Other antisense RNAs have been shown to regulate the synthesis of transcription regulators. In E. coli the GadY RNA was originally identified in a computational search of intergenic regions (10), but was later found to overlap the 3′ UTR of the gadX mRNA (69) (Figure 1B). Both gadX and the downstream gadW gene encode transcription regulators of the acid stress response, and further studies of the transcripts in the gadXW region showed that the two genes are co-transcribed (108). Overexpression of the GadY RNA results in processing of the gadXW mRNA giving rise to separate gadX and gadW transcripts that accumulate to higher levels than the full length mRNA (69, 108). Removal of the region of gadX-GadY base pairing eliminates processing and leads to decreased levels of the gadX mRNA, even with GadY overexpression (69). GadY is specifically induced in stationary phase in an σS dependent manner, and the increased levels of the GadX transcription regulator that result from the GadY-directed processing lead to increased expression of GadX target genes (69).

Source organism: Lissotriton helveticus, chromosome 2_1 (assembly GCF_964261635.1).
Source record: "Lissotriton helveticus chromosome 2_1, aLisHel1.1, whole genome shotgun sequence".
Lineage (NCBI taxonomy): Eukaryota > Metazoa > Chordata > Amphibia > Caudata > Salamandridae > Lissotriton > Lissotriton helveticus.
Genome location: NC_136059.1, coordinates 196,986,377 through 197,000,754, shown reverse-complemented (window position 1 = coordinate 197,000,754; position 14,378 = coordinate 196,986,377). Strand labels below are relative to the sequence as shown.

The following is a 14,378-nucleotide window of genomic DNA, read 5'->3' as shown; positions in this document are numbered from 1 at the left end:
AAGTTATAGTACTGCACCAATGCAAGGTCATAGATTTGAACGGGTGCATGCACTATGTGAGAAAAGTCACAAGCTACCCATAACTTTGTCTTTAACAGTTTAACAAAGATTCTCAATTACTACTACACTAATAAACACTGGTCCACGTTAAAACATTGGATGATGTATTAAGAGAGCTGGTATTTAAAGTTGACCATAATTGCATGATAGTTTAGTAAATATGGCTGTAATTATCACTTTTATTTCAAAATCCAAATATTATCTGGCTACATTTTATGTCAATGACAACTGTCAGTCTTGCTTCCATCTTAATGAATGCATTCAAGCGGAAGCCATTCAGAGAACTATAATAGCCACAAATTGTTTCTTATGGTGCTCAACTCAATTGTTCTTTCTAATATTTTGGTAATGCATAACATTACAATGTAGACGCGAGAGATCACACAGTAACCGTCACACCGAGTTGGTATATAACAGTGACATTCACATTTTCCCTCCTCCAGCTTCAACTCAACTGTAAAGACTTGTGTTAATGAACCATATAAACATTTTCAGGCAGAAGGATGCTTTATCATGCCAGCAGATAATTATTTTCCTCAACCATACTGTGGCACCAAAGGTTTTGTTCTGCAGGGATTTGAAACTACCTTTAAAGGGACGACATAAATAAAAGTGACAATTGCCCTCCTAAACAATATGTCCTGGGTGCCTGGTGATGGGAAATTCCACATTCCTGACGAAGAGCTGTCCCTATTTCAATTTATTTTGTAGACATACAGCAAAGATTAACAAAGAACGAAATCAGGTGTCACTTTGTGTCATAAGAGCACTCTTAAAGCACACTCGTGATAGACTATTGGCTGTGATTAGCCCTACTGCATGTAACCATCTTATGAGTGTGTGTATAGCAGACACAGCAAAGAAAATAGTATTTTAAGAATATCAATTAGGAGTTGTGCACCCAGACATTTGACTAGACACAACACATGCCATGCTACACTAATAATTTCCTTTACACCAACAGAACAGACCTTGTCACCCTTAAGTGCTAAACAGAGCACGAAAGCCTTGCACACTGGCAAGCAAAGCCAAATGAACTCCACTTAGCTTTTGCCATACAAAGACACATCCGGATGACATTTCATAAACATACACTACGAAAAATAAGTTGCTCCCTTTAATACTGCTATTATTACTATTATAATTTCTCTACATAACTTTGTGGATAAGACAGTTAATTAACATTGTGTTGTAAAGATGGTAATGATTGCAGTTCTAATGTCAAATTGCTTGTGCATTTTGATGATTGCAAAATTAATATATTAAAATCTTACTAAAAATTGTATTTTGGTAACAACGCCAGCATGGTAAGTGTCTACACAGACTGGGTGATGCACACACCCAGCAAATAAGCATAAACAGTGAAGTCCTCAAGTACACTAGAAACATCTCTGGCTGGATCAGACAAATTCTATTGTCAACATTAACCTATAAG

In many bacteria, Fur (ferric uptake regulator) is a key transcription repressor of genes involved in iron uptake and metabolism in the presence of high iron levels. In the cyanobacterium Anabaena sp. PCC 7120, a 2,200 nucleotide antisense transcript, detected by Northern analysis carried out with a double-stranded probe, was shown to decrease furA expression and translation (33). End mapping revealed that the antisense transcript starts near the promoter of alr1690 (encoded downstream and on the strand opposite furA) and overlaps the entire furA mRNA as well as the furA promoter (Figure 1B). Elimination of the alr1690-α-furA antisense transcript resulted in increased levels of the FurA protein (33) as well as the FurA-regulated alr3808 transcript implicating alr1690-α-furA in FurA regulation (34). Promoters of both furA and the alr1690-α-furA appear to be bound by NtcA, a regulator of nitrogen metabolism genes (57). A number of proteins involved in nitrogen fixation have iron cofactors, explaining the need to co-regulate iron acquisition and nitrogen metabolism. However, it is not clear how the furA and the alr1690-α-furA transcripts are regulated relative to each other. It is intriguing that regulatory RNAs, in the form of trans-encoded sRNAs in many bacteria and iron response elements in the 5′ and 3′ UTRs of a number of eukaryotic mRNAs, are components of the iron response in many different organisms (reviewed in (61, 84).